Little, R., Nathan, D. and Sacks, D. (2008 December 9). Hemoglobin A1c: New Uses for Today and Possibilities for Tomorrow. AACC [Audioconference].

Holt, E. (2008 June 17, Updated). HbA1c. MedlinePlus Medical Encyclopedia [On-line information]. Available online at http://www.nlm.nih.gov/medlineplus/ency/article/003640.htm. Accessed on 12/13/08.

American Diabetes Association. A1C test. [On-line information]. Available online at http://www.diabetes.org/type-1-diabetes/a1c-test.jsp through http://www.diabetes.org. Accessed on 12/13/08.

(2008). But What Does My A1C Level Really Mean? American Diabetes Association [On-line information]. Available online at http://www.diabetes.org//diabetes-research/summaries/nathan-what-a1c-level-means.jsp through http://www.diabetes.org. Accessed on 12/13/08.

Nathan, D. et. al. (2008 June 7). Translating the A1C Assay Into Estimated Average Glucose Values. Diabetes Care 31:1473-1478, 2008 DOI: 10.2337/dc08-0545 [On-line journal]. Available online at http://care.diabetesjournals.org/cgi/content/abstract/31/8/1473 through http://care.diabetesjournals.org. Accessed on 12/14/08.

Crandall, J. (2007 May, Revision). Diabetes Mellitus. Merck Manual for Healthcare Professionals [On-line information]. Available online at http://www.merck.com/mmpe/sec12/ch158/ch158b.html?qt=diabetes&alt=sh#sec12-ch158-ch158b-1159 through http://www.merck.com. Accessed on 12/14/08.

Consensus Committee (2007 September). Consensus Statement on the Worldwide Standardization of the Hemoglobin A1c Measurement. Diabetes Care v30 (9). [On-line journal]. PDF available for download at http://www.ifcc.org/4dc9925consensus.pdf through http://www.ifcc.org.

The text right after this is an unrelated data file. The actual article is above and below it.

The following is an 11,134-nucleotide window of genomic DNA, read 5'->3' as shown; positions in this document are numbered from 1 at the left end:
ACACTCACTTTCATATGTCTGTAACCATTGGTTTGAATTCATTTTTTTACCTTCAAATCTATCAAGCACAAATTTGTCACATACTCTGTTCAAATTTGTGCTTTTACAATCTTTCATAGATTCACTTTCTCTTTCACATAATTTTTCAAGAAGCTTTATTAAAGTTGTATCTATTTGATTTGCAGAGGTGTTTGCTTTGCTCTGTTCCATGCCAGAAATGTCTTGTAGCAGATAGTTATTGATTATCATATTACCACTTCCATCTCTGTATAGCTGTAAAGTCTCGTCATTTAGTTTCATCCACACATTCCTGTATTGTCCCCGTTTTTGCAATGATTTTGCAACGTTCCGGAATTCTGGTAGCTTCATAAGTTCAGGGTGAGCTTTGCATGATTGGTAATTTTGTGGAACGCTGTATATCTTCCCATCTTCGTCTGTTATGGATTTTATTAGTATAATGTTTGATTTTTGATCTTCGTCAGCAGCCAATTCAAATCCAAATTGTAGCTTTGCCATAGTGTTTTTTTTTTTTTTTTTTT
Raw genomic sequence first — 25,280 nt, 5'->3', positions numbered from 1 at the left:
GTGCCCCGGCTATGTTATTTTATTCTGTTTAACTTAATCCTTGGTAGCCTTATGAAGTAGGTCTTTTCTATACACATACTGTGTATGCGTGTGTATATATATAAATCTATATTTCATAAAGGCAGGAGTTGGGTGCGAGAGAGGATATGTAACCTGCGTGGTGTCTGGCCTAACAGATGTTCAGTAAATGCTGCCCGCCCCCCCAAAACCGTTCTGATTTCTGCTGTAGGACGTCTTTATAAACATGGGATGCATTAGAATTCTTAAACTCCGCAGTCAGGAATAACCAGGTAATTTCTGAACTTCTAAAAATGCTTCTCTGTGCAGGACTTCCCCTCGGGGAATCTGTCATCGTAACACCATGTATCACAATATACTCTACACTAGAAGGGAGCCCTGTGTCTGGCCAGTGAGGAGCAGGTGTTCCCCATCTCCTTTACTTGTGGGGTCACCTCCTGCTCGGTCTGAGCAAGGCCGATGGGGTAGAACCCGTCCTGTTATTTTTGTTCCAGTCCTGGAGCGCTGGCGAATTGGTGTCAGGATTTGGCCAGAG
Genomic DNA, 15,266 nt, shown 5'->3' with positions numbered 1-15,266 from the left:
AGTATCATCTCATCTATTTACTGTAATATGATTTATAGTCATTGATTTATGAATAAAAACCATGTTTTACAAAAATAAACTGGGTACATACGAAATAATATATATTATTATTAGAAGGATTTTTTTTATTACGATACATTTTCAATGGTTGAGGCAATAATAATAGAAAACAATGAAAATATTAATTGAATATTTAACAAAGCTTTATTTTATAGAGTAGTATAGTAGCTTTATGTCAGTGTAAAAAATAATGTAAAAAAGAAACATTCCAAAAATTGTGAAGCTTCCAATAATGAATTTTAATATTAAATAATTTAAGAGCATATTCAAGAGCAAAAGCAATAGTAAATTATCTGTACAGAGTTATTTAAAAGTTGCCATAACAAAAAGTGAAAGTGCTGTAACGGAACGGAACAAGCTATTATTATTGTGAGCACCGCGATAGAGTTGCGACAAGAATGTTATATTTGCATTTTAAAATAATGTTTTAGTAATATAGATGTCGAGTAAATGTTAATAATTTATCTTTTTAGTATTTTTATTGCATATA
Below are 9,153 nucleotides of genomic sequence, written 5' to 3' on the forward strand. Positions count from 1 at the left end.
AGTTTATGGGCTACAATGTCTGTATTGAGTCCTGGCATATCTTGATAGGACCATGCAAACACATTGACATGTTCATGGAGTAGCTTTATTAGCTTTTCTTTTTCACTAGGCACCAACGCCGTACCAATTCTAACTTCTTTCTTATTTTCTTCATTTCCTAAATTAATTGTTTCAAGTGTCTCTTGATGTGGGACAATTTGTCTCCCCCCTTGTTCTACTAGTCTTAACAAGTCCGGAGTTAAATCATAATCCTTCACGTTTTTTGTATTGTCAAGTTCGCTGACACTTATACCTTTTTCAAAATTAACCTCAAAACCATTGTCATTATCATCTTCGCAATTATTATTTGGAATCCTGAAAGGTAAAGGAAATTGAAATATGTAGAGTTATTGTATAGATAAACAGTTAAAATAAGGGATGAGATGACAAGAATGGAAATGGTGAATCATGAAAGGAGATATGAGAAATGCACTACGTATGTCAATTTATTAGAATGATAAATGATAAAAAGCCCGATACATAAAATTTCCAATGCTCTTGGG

Kahn, R. and Fonseca, V. (2008 August). Translating the A1c Assay. DiabetesCare v 31(8) [On-line information]. PDF available for download at http://professional.diabetes.org/Content/Editorial.pdf through http://professional.diabetes.org. Accessed on 12/14/08.

(2007 November). Sickle Cell Trait and Other Hemoglobinopathies and Diabetes: Important Information for Physicians. National Diabetes Information Clearinghouse [On-line information]. Available online at http://diabetes.niddk.nih.gov/dm/pubs/hemovari-A1C/index.htm through http://diabetes.niddk.nih.gov. Accessed on 12/14/08.

S11 (2008). Q&A Estimated Average Glucose: an alternative to A1C. American Diabetes Association [On-line information]. Available online at http://professional.diabetes.org/GlucoseCalculator.aspx through http://professional.diabetes.org. Accessed on 12/21/08.

American Diabetes Association. Executive summary: standards of medical care in diabetes—2010. Jan 2010. Diabetes Care 33: S4-S10.

(January 2010) The Endocrine Society Statement on the use of A1c for Diabetes Diagnosis and Risk Estimation. PDF available for download at http://www.endo-society.org/advocacy/upload/TES-Statement-on-A1C-Use.pdf through http://www.endo-society.org. Accessed January 2010.